"Do it." Trip paused, before adding, "And arrange to have it transferred to Endeavour." He frowned slightly at Kov. "You still need to visit sickbay," he remarked before heading for the door.

Once in the turbolift, Trip let himself sag back against the metal door. Shock was rapidly wearing off, with anger and self-loathing replacing it. They had been so sure that Lorian's Enterprise had been invalidated from the timestream! His stomach rolled and twisted with disgust at the thought of having abandoned the crew of that ship. If he closed his eyes, he could still see Lorian's face...

Straightening, Tucker drew in a steadying breath and spent a long moment struggling with his unruly emotions. There was a job to be done, after all, and there wasn't any time to waste crying over spilt milk. Worry about what is, his father had always told him, not what might have been. It was good advice, and Trip pushed down the urge to howl. There would be time for that later.

He paused only briefly on the way back to engineering to comm Eisler about T'Pol's whereabouts; the tactical officer grumbled darkly under his breath about security risks and foolishly brave senior officers, before dispatching one of the Roughnecks to join her. It left the security team stretched thinner than Tucker liked, what with most of the Roughnecks already tasked to escorting the injured Vulcans to their destinations throughout the taskforce, but knowing that someone was keeping an eye on T'Pol made Trip feel better, especially given her atrocious record at getting injured.

Thoughts of his timelost son and concerns over the security problems vanished as he approached Hess. She was standing before the silent warp core, a fierce scowl on her face as she stared at a PADD. Trip felt his stomach clench, and he tried to brace himself for whatever she was going to drop on him.

"We've got a problem," Hess announced instantly. Her voice was low, keyed only for Trip's ears, and he took the hint. When he spoke, it was also in a hushed whisper.

"Explain," he ordered while reaching for the PADD. It was the results of her earlier work, and Tucker began scanning over it.

"The damage to the warp core was not battle damage, Trip," she revealed, unconsciously slipping back into her old address of him. At his look, her expression darkened even further. "It was sabotage," Hess said grimly.

"Are you sure?"

"Positive, sir." Anna pointed to the PADD. "It's all there ... someone wanted this ship to be disabled."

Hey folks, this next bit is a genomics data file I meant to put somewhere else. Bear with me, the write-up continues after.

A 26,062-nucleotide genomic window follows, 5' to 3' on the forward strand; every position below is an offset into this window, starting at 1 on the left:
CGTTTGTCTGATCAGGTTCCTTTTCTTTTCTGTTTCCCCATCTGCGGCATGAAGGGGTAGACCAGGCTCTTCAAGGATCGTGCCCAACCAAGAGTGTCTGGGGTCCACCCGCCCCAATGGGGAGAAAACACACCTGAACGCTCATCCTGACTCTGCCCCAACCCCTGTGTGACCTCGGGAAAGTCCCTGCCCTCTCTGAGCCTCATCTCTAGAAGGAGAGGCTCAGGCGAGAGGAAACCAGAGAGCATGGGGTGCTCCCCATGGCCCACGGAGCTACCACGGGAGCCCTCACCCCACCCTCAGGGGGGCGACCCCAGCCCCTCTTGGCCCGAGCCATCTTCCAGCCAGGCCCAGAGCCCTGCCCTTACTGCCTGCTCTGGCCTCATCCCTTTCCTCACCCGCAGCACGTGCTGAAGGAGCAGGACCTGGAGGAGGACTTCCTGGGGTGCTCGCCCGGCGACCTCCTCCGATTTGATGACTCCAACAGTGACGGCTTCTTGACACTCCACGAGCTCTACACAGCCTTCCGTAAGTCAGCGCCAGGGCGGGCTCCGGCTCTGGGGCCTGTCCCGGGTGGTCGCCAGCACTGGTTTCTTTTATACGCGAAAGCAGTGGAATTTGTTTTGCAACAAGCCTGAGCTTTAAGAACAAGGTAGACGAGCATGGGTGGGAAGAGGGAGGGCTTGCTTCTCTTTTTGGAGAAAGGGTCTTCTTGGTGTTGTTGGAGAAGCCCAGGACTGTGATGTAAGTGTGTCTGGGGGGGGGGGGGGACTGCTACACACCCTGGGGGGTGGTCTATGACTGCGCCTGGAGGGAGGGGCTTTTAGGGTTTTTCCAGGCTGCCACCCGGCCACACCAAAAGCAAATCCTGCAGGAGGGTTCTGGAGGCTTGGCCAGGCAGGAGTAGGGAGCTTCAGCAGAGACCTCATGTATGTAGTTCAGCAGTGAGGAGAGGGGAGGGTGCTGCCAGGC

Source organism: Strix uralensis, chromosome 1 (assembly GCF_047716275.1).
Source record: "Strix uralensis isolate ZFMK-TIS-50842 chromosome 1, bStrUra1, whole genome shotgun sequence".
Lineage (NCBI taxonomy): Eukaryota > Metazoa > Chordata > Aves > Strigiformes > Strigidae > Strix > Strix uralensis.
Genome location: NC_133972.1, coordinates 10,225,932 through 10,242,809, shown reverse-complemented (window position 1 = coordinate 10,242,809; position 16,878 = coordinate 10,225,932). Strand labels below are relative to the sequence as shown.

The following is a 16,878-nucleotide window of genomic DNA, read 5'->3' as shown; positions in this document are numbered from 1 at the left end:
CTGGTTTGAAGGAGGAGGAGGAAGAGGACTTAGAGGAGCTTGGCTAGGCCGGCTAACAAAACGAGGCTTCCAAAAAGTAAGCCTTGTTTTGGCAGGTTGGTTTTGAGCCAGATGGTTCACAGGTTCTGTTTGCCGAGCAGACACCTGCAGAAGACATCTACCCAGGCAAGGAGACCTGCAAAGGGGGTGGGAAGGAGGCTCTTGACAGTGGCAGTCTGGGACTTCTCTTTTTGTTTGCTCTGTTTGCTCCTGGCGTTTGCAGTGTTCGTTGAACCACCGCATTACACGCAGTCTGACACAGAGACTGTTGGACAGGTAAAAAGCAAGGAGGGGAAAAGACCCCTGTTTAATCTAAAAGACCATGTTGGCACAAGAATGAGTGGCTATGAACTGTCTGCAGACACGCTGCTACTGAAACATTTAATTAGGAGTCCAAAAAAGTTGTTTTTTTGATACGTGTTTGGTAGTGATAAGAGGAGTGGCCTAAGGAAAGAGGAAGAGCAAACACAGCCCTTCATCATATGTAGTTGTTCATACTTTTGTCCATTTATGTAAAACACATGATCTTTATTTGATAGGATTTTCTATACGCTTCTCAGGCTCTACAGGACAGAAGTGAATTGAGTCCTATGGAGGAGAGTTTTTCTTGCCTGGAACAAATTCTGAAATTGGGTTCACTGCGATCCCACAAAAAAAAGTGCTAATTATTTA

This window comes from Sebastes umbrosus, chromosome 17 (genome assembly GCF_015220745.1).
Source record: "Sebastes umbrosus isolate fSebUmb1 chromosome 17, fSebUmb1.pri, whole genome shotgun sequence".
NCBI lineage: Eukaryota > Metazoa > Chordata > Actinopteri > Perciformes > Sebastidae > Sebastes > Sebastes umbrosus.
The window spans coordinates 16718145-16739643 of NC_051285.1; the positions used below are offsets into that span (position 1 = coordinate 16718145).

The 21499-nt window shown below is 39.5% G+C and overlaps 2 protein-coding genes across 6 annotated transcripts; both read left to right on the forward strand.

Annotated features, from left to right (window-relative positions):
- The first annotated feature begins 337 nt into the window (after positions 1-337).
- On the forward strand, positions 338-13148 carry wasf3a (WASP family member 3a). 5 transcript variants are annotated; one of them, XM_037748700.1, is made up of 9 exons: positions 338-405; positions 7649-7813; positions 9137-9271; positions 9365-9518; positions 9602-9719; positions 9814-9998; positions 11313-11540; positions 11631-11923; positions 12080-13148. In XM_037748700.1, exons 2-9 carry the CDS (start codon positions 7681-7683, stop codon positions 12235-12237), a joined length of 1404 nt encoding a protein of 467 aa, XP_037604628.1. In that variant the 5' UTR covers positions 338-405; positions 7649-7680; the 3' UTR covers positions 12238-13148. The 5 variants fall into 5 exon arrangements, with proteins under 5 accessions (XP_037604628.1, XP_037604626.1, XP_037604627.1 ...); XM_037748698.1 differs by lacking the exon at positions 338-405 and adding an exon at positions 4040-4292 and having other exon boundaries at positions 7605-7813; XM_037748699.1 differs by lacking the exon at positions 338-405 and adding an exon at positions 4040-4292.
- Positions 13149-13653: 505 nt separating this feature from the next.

"And now," Trip added darkly, "whoever was responsible is out there, on one of our ships."

Silence answered him.

=/\= =/\=

The silence was deafening.

Horror warred with anger as he stared at the photographic evidence before him, and Jonathan Archer fought the urge to be suddenly and violently sick. It was almost too much to take in, and Jon knew that a large part of him had thought – had hoped! – that Reynolds wouldn’t turn up anything on Gardner. Archer had desperately wanted this to be a wild goose chase that was good for a few laughs in five or ten years. In the event that the lieutenant did find damning evidence, though, Jon thought that he had prepared himself for this, thought he was ready to learn that Thomas Gardner was, after all, a traitor to humanity.

Clearly, he wasn’t.

Reynolds and Sergeant Cole were sitting together on the small office couch, stunned and frightened expressions on their too young faces; they had barely moved since arriving at his office and collapsing in the couch as if their legs could no longer keep them upright. The part of Jon that wasn’t reeling in horrified shock couldn’t help but to notice that they were holding hands tightly, clinging to one another for desperately needed support. In Archer’s opinion, Cole looked a little better than Reynolds did, but she even looked like she was on the verge of losing her dinner.

You’ve got a job to do, a voice that sounded suspiciously like his father reminded him, and Archer drew in a steadying breath as he tried to rally himself. Guilt churned in his stomach but he pushed it down; there would be a reckoning later for his mistake, for his error in letting Rajiin go free during the Xindi campaign. Right now, though, there was work to do.